Upanishads -- Commentaries

Jaldhar H. Vyas jaldhar at BRAINCELLS.COM
Tue Mar 18 01:04:59 CST 2003

On Thu, 13 Mar 2003, Sanjay Verma wrote:

> 1) There are in total 108 [remaining] Upanishads...

There are actually more than that.  Plus whether a text is called
upanishad or not is actually not that useful.  There are various portions
of the Samhita, Brahmana, and Aranyaka portions which are also called
upanishad because they deal with Brahman and portions in the "upanishads"
which deal with karma or upasana.

> 2) Adi Shankaracharya's commentary on the Brahma Sutra was further
> commented on by:
> "Sri Appaya Dikshita rendered the commentary of Sri Sankara more clear
> by his Parimala, Sri Vachaspati Misra by his work Bhamati and Sri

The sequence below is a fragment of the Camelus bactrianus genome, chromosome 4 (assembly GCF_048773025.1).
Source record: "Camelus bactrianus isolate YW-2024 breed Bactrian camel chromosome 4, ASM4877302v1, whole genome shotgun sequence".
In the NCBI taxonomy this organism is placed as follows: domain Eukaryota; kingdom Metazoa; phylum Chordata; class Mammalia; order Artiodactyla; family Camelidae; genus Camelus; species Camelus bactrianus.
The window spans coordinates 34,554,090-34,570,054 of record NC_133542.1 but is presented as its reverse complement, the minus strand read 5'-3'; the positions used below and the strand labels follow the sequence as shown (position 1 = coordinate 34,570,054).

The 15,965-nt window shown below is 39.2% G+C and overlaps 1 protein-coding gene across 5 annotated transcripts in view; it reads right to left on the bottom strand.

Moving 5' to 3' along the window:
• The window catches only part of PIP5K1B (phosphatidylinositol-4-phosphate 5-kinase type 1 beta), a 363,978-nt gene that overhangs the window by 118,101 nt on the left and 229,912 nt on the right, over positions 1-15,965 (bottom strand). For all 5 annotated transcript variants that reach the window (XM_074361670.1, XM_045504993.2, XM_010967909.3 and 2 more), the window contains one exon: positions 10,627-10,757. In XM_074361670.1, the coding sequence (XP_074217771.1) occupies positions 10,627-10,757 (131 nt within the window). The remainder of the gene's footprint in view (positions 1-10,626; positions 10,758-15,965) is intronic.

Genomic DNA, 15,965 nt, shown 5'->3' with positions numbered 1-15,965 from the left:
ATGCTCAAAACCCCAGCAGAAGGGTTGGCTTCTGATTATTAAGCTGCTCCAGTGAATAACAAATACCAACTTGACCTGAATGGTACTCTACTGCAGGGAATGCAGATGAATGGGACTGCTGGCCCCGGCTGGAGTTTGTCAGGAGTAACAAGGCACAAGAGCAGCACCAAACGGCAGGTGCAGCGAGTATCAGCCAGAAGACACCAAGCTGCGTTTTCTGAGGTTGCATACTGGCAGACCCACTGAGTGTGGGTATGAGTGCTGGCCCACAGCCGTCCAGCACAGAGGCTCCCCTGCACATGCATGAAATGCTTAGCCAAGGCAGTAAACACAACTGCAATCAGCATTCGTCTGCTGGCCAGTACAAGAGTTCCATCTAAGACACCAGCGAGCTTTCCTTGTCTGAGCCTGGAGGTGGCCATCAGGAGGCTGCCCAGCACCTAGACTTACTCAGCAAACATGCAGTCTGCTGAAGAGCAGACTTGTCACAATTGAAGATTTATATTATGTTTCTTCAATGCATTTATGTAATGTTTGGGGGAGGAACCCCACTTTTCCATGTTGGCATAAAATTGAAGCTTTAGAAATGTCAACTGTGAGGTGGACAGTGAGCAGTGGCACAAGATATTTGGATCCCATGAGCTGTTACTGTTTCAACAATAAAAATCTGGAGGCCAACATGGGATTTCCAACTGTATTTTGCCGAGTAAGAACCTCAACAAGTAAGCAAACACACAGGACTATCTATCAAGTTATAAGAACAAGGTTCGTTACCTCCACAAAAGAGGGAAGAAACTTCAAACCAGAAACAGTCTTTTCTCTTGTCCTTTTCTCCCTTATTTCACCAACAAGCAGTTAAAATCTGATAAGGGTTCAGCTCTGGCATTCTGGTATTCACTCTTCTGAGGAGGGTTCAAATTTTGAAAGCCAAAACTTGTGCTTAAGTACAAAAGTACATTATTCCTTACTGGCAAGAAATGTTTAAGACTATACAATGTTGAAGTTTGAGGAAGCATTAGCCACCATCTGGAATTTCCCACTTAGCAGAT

> Amalananda Sarasvati by his Kalpataru."

This is the Bhamati prasthana. The names are not in chronological order.
It should be Vachaspati mishra, Amalananda, then Appaya Dikshita.
Another line of interpretation is started by Padmapadacharyas Vivarana.
Other works following this line are  Vivaranaprameyasangrah, sankshepa
Shariraka etc.

> My question is, for one reading the Brahma Sutras directly for the 1st
> time (rather than summaries written by others), would you recommend
> going directly to Adi Shankaracharya's commentary or to one of the above
> mentioned ones (or perhaps even another)?

I would first recommend reading our home page at

Then reading some good historical and sociological accounts of modern
Hinduism and Advaita Vedanta so that you learn to distinguish between
tradition and distortion.

Then find some learned person to study with.

Then start reading books.

Jaldhar H. Vyas <jaldhar at braincells.com>
It's a girl! See the pictures - http://www.braincells.com/shailaja/

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